Air-pump mounting screwsif fitted182.524
    Big-end boltsearly35 to 404.8 to 5.548 to 54
    Big-end bolts oiled thread12-sided334.545
    Camshaft nutAll models60 to 708.3 to 9.6881 to 95
    Carburettor stud nuts18G/18GA20.283
    Carburettor stud nutsAll models152.120
    Clutch to flywheelAll models25 to 303.4 to 4.134 to 41
    Crankshaft pulley boltAll models709.695
    Cylinder head nuts18G/18GA45 to 506.2 to 6.961 to 68
    Cylinder side cover screws18G/18GA20.283
    Cylinder side cover screws deep cover18G/18GA50.77
    Distributor clamp bolt (bolt trapped)18G/18GA2 to 2.50.3 to 0.353 to 4
    Distributor clamp bolt (nut trapped)18G/18GA4.160.575
    Fan blade fixing screws18G/18GA7.3 to 9.31.0 to 1.39 to 12
    Flywheel set screws18G/18GA405.554
    Front plate 5/16 inch screwsAll models202.827
    Gudgeon pin clamp bolts18G/18GA253.434
    Main bearing nutsAll models709.795
    Manifold nutsAll models15 to 162.1 to 2.220 to 22
    Oil filter centre bolt18G/18GA152.120
    Oil pipe banjoAll models37 max5.1 max50 max
    Oil pressure relief valve domed nutPre-78435.958
    Oil pressure relief valve domed nut78-on405.554
    Oil pump to crankcaseAll models141.919
    Rear engine mounting boltAll models38 to 405.22 to 5.5352 to 54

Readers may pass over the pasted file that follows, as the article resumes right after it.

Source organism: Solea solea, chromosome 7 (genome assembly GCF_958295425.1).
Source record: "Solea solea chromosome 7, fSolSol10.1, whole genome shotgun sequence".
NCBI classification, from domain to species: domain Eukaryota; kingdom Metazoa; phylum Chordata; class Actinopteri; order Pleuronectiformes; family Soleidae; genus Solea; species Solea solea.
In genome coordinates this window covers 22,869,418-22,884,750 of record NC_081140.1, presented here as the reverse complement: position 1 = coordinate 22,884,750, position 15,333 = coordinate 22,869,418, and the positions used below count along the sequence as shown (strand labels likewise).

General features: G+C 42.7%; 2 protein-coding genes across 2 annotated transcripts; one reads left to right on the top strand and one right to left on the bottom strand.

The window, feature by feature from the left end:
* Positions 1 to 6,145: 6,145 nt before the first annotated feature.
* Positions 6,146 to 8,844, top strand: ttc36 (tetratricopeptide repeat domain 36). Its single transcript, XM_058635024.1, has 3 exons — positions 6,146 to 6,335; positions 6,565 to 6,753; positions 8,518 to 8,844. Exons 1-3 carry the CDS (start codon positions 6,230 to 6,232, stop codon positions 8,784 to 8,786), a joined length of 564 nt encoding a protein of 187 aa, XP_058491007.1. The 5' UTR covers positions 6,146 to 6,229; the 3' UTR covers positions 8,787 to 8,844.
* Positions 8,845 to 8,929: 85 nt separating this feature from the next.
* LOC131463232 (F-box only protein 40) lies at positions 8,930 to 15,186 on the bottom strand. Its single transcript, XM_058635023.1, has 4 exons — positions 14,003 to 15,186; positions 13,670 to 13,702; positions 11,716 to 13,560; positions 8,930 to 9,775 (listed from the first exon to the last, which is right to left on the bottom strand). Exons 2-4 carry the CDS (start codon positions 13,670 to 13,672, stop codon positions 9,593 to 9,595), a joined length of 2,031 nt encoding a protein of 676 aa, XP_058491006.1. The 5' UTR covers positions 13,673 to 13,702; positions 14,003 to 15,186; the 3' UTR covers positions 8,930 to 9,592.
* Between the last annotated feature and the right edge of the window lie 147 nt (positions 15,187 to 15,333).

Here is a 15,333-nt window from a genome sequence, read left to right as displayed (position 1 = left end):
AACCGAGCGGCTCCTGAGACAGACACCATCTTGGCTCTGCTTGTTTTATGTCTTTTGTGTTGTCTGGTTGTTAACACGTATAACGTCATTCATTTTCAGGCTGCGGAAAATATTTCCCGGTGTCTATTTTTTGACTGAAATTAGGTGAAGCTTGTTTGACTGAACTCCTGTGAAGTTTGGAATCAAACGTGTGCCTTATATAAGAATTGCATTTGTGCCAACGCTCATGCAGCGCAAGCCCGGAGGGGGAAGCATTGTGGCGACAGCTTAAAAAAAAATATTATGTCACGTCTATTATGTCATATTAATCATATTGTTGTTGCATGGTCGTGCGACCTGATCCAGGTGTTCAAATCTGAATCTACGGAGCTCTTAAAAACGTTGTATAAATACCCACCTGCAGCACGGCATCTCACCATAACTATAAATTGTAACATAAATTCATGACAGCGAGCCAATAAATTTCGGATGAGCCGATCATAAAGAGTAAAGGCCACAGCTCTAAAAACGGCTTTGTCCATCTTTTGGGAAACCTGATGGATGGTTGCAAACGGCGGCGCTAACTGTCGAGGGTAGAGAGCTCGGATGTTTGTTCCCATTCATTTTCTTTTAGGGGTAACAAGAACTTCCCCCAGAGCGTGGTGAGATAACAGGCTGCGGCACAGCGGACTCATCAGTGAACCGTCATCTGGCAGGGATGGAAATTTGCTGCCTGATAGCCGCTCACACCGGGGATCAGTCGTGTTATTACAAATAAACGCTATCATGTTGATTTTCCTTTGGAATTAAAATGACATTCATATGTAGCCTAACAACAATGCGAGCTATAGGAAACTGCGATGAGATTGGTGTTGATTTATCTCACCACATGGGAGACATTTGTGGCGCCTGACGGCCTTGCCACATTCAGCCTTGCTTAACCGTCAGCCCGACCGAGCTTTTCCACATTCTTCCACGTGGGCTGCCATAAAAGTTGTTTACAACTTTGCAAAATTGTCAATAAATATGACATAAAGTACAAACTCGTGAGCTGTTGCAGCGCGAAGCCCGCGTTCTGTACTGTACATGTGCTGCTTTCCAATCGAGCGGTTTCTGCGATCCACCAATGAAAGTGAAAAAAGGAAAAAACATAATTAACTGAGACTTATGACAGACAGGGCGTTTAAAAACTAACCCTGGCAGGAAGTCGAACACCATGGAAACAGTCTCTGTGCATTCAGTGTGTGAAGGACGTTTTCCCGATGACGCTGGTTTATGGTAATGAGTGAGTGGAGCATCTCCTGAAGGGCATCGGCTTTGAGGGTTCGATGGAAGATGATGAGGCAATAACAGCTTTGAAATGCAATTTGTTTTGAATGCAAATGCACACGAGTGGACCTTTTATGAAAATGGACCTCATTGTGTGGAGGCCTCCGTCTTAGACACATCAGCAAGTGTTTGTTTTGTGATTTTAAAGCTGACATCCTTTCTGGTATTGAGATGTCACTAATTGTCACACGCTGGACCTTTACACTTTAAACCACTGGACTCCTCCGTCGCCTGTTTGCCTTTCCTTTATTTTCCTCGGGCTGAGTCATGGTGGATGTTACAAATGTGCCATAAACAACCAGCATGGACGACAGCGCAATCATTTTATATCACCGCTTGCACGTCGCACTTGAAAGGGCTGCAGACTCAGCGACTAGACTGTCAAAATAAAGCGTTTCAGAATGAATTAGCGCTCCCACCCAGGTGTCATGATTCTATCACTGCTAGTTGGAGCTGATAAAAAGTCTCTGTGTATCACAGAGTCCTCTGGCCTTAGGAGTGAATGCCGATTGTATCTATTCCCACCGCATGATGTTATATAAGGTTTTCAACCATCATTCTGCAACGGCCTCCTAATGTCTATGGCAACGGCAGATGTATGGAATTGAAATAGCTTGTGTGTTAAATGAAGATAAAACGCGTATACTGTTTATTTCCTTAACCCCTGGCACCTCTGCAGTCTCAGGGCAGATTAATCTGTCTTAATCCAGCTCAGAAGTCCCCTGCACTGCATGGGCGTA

Rear plate 3/8 inch screwsAll models304.141
    Rear plate 5/16 inch screwsAll models202.827
    Rocker bracket nutsAll models253.434
    Rocker cover nuts18G/18GA40.565
    Spark plugsAll models182.524
    Sump to crankcaseAll models60.88
    Timing cover 1/4 inch screws18G/18GA60.88
    Timing cover 5/16 inch screws18G/18GA141.919
    Water outlet elbow nuts18G/18GA81.111
    Water pump to crankcase18G/GA172.423
    Water pump to crankcaseLater models253.534
    Note that the WSM quotes 17ftlb for 18G and GA i.e. early cars whereas Haynes quotes early models as 25 ft lb and late models as 17 ft lb i.e. the other way round.  
    ENGINE (Factory V8)FtLbKgMNM
    Carburettor adapter nuts182.4924
    Connecting rod cap nuts 334.5645
    Crankshaft pulley bolt 15020.73203
    Cylinder head bolts 689.492
    Distributor drive gear to camshaft bolt 435.9458
    Exhaust manifold bolts 131.818
    Flywheel bolts 557.675
    Induction manifold bolts 283.8738
    Induction manifold gasket clamp bolt 131.818
    Main bearing cap bolts: Nos. 1 to 4 537.3272
                                      Rear 689.492
    Oil pressure relief valve plug 334.5645
    Oil pump cover bolts
    WARNING! I got mine up to about 10 and they didn't seem to want to go higher. Bearing in mind they are going into the alloy front cover I stopped. If you look at the 'Other V8' figures there are two - 9ftlb and for Suffix B 3ftlb. 3 seems a bit low for oil under pressure (sealant must not be used), but 9 is definitely safer than 13.
    Rocker shaft to cylinder head bolts 283.8738
    Timing chain cover bolts 233.1831
    Water pump bolts: 1/4 U.N.C. 70.979
                               5/16 U.N.C. 172.3523  
    ENGINE (Other V8)FtLbKgMNM
    Camshaft gear bolt 375.1250
    Camshaft thrust plate bolts - If fitted 182.4925
    Connecting rod nuts: 375.1250
    Connecting rod bolts: Stage 1 152.0720
    Connecting rod bolts: Stage 2 Further 80 ° 
    Coolant pump/timing cover to cylinder block 162.2122
    Crankshaft pulley bolt  20028270
    Cylinder head bolts - Engine numbers with suffix B: + */**** Stage 1152.0720
               Stage 2 Further 90 ° 
               Stage 3 Further 90 ° 
    Cylinder head bolts - Engine numbers without suffix B: + * Bolts 11 to 14 - Outer row 446.0960